“We’re interested in designing clothes that you need”: As Uniqlo U’s tenth collection for Spring/Summer 2021 is released, the designer Christophe Lemaire speaks to Dal Chodha about his approach to fashion
Who really wants to think about clothes right now? Denim jeans have a sudden unwelcome stiffness. Fitted tailoring sits uneasily on slumped shoulders. Waistband fastenings feel fussy. Function has trumped formality.
The designer Christophe Lemaire’s edited approach is the most elegant algorithm for the times. In 2016 he launched Uniqlo U – a collection of pieces embodying the Japanese retailer’s LifeWear philosophy of high-quality clothing that is universal in design and comfort. Made for everyone, everywhere. Yet it is now, as its tenth collection for Spring/Summer 2021 is released, that the endeavour to offer a simplified, modish wardrobe makes acute sense.
Lemaire says, “like everyone, we’ve had to change our way of working, forcing us to be more attentive to the objects around us and our clothes. We approach them with a vague sense of urgency, getting straight to the point and doing away with unnecessary things. And also to be a little bit more careful. To do things slowly. To take more time. To think.”
“The pandemic changed our way of life and, whatever happens next, it suggests another wardrobe” – Christophe Lemaire
In 2010 I travelled to Paris to speak with Lemaire about his own line and something from that meeting has stayed with me ever since. In the surroundings of his Marais showroom, serene despite the heavy rain lashing on the roof, we talked about his life – which included a break from the excesses of the fashion industry in the early 00s. He said: “I was always a bit on the side of the fashion circus”. Lemaire has always been more interested in real clothes for real lives. At a dinner in New York in the late-1980s, he sat next to the photojournalist Carol Troy, co-author of the jocular fashion guidebook Cheap Chic with Caterine Milinaire. Published in 1975, its premise was to promote having a few clothes that make you feel good rather than a closet full of mismatched fashions. “Find the clothes that suit you best, that make you feel comfortable, confident, sexy, good looking and happy … and then hang onto them like old friends,” they write in its introduction.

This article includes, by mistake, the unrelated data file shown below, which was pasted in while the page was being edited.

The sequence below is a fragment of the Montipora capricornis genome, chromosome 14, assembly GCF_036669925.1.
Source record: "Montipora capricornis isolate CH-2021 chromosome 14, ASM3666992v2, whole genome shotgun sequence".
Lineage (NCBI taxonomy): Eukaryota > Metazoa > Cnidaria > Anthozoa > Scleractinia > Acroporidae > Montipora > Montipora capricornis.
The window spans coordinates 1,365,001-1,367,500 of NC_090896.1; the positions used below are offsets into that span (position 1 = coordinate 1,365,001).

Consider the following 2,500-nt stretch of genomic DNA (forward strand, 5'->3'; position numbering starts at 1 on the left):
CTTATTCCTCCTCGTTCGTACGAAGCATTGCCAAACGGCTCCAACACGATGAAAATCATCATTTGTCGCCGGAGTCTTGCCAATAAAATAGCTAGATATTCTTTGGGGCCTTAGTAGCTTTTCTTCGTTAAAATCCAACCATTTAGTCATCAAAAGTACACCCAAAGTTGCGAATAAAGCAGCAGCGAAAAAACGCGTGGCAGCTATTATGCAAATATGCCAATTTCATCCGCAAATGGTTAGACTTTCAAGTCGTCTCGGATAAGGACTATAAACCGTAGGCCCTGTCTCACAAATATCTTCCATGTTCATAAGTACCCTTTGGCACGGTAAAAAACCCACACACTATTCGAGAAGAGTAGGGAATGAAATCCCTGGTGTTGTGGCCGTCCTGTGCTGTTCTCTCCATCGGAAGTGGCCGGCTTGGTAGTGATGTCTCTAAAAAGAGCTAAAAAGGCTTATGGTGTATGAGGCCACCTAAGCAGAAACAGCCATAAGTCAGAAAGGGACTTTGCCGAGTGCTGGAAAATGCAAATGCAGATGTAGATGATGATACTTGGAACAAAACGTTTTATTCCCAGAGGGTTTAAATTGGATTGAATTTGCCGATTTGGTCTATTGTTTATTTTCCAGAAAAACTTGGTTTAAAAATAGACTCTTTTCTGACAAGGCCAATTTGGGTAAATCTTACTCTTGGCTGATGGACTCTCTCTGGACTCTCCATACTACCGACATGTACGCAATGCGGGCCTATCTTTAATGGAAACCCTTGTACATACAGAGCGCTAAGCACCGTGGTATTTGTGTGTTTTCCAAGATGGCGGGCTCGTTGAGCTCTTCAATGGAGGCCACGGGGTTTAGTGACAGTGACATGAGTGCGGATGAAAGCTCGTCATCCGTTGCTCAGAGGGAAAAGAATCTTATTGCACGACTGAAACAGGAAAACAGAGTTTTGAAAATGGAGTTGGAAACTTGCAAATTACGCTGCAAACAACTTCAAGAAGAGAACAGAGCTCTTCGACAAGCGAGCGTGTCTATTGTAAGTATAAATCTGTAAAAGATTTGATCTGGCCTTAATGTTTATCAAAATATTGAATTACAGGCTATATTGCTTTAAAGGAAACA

More than three decades later, Lemaire is still flicking through its pages of busy, working women discussing the merits of good, roomy men’s shirts or the revolution of Rudi Gernreich’s Lycra body stockings (and Fran Lebowitz carping about clothes with pictures on them). The importance of foundational garments over fad clothing is central to his sartorial philosophy: “In Cheap Chic you have this. It’s that great era of New York, the 1970s, with this mix and match of influences, this melting pot. It was also the first generation that didn’t have a problem mixing vintage, which was new then, with military and workwear with high fashion in a very free-minded way. It’s very inspiring today,” he says. Somewhere between the restrained opulence of his own line that he designs with Sarah-Linh Tran, and the chic pragmatism of what he does with Uniqlo U, is the gist of modern dressing.
“Of course I love fashion and silhouette, but at the end of the day we’re interested in designing clothes that you need” – Christophe Lemaire
“There is a rising sense of buying less, of waste and a focus on ecology,” Lemaire says. “We have all been caught in this rush of consumerism and there’s never time to breathe. The pandemic changed our way of life and, whatever happens next, it suggests another wardrobe. More home-wear but something that you wouldn’t be ashamed to be seen in out in public. Comfort. Ease.” Essential pieces with a point of view.
There is, what Lemaire calls “a neo classicism” in the air. “All you need is a good five pocket pair of pants, a good hoodie, a good single breasted trench coat. What makes a difference will be the colourway, the fabrication, the details, the cut, but it’s very much about the archetypes. We just want the good classics. I grew up and learned my craft in the late 1980s and in the 90s at a time where fashion started to become very conceptual, there was also this obsession for conceptual art, strong images and spectacle. But I was always very sceptical of that. Of course I love fashion and silhouette, but at the end of the day we’re interested in designing clothes that you need. And of course, we try to make them clothes that you want. Something very down to earth, very neat, solutions for every day.”